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What Are Bonds?

A bond is essentially a loan offered directly to investors which can include institutions or individuals. As with any loan, similar to those for homes and automobiles, interest is charged on the loan amount at a fixed rate. When a company or the United States government sells bonds on the open market they are seeking investors to purchase these loans at a predetermined interest rate to raise capital by issuing debt. When you see on the news that 10 year treasuries are currently 5.25% that means if you own one US 10 year treasury that you will receive a bond interest payment, also known as a coupon payment, of 5.25% interest on the bond amount. There are caveats however to owning bonds which should be understood by investors

One of the primary issues with bonds that institutional investors are aware of but sometimes individual investors are not is that the face value of the bond and interest rates are inverse in relation to each other. What this means is that when interest rates increase bond values decrease and and when interest rates decrease bond values increase. The reason why this is important is because bonds in mutual funds are traded on the secondary market and will fluctuate in value based on current market interest rates. Financial advisors will often recommend purchasing bonds as interest rates decrease which will see an increase in principle value and to avoid bonds if it is likely that interest rates will be increasing in the near future. This is because many investors do not purchase a 10 year bond and hold it to maturity collecting the interest payments every year. Most investors buy and sell bonds on the secondary market and therefore are only interested in their actual value. Where small investors get hurt is by purchasing hundreds of thousands of dollars in bonds and then seeing interest rates increase substantially in a short period of time. This could potentially lead to a reduction in principal of 20% to 30% if not more.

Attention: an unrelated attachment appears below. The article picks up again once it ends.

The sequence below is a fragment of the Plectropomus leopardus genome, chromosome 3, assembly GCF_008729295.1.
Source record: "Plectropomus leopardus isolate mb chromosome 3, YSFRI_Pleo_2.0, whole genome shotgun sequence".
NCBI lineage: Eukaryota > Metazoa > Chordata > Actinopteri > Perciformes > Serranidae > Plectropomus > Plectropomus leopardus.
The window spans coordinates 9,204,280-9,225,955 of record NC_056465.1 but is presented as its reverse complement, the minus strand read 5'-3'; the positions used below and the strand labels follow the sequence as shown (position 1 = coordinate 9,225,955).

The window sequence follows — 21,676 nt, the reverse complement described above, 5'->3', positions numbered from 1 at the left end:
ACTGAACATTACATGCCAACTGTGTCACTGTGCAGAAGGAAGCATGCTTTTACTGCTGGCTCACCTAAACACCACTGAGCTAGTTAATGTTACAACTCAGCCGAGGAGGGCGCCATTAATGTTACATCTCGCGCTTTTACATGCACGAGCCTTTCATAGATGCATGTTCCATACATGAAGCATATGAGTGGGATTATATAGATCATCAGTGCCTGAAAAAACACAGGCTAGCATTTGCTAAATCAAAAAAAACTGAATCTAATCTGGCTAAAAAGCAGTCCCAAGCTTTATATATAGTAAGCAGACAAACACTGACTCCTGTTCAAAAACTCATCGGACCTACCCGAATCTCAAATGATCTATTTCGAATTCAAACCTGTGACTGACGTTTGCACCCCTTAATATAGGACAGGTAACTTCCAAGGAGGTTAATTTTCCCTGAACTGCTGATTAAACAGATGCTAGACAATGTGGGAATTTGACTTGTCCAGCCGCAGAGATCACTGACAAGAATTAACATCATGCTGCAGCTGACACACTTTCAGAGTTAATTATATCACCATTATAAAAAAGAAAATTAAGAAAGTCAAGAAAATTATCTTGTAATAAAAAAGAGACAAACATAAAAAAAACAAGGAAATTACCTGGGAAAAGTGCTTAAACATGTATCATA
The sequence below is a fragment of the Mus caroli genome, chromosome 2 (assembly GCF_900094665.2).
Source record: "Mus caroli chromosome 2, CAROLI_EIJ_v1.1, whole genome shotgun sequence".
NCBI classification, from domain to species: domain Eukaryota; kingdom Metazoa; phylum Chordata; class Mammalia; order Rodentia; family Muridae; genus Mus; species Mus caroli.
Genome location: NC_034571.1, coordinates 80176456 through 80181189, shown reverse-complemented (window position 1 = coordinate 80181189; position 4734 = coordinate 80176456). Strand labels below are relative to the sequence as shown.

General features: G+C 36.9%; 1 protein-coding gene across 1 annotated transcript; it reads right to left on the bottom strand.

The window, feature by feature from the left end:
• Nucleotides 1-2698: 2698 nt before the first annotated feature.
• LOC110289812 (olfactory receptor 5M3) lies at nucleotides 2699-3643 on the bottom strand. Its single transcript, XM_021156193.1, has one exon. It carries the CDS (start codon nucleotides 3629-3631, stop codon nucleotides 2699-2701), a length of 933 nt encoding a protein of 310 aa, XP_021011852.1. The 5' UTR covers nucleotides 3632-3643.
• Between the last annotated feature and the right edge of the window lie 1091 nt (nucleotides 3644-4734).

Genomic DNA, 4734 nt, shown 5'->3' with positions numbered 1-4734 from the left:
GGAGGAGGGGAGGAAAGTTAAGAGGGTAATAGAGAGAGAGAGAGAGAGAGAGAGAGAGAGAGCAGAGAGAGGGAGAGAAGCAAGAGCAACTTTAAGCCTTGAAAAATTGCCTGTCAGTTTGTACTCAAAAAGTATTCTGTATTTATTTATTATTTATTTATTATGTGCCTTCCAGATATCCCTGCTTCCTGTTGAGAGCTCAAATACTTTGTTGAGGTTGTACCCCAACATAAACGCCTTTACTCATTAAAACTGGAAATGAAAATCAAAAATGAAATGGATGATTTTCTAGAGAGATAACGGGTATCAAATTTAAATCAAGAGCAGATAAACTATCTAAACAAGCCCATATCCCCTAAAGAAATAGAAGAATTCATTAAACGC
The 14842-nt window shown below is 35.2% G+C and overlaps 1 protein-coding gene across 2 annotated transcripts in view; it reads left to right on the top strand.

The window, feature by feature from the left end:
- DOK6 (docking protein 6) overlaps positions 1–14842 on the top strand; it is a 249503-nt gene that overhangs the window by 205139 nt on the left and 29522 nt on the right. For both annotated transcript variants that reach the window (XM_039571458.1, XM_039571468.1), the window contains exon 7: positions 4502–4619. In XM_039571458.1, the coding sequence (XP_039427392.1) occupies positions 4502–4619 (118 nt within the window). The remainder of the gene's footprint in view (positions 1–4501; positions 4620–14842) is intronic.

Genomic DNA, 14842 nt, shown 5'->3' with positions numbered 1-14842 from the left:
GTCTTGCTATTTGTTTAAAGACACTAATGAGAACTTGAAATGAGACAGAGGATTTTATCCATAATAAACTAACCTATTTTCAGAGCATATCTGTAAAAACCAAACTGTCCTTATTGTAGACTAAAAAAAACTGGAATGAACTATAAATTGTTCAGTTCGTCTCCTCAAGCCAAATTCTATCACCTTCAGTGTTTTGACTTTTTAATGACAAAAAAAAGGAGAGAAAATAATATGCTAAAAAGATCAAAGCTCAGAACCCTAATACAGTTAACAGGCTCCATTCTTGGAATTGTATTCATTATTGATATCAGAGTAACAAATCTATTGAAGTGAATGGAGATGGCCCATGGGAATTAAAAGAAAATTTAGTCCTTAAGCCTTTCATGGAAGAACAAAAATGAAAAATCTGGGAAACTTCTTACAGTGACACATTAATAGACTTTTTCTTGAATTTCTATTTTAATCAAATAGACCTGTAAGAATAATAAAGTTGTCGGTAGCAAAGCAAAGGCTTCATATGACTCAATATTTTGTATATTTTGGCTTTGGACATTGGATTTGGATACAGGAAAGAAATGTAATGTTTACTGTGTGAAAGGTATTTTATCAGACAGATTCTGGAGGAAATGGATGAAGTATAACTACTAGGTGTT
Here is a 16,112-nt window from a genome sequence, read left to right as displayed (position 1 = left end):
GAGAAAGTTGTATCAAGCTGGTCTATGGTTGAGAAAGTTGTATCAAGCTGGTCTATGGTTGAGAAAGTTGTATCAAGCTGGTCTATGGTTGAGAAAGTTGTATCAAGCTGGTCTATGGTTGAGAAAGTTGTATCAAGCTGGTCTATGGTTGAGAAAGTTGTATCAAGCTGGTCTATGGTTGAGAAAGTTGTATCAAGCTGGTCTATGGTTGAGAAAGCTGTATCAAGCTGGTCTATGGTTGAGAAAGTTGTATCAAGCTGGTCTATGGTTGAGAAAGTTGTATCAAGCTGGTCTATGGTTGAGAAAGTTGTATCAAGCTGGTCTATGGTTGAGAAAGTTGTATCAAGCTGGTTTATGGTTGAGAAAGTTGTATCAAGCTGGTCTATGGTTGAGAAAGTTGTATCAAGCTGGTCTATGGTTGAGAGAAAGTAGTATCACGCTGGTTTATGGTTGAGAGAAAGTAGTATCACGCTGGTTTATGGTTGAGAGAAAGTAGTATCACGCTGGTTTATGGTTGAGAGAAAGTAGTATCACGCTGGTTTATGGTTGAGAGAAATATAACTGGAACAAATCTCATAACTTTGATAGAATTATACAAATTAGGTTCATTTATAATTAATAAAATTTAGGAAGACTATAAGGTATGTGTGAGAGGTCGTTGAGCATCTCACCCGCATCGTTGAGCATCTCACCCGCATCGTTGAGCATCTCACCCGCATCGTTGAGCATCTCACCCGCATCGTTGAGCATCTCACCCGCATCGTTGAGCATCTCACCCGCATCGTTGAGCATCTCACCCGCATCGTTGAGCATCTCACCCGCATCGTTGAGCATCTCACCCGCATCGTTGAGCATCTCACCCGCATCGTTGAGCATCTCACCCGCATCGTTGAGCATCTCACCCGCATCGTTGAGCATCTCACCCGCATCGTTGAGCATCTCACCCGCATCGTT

As mentioned earlier most bonds are traded on the secondary market and are not normally purchased directly from the primary issuer. When Ford or the government has a new bond issuance it is very rare for individual investors to purchase these bonds directly from the organizations in question. The way most investors purchase bonds is by participating in bond mutual funds which helps diversify exposure to interest rate fluctuations and minimize market risk. You can still have a loss of principal but it should be substantially less as the fund is actively reallocated by portfolio managers. Individuals can purchase bonds directly from the United States government but that is normally only recommended for more sophisticated investors.

Bonds should always be a part of a diversified investment portfolio either by owning them directly or investing in a bond mutual fund. Since a bond works like any other loan were a principal amount is lent at a fixed interest rate they are easy to understand both in concept and execution. Investors only need to keep in mind the risk of bond face value in relation to interest rate direction to protect themselves and their principal. Bonds historically are the second best performing investment behind stocks and as a result can lead to significant returns if invested in wisely.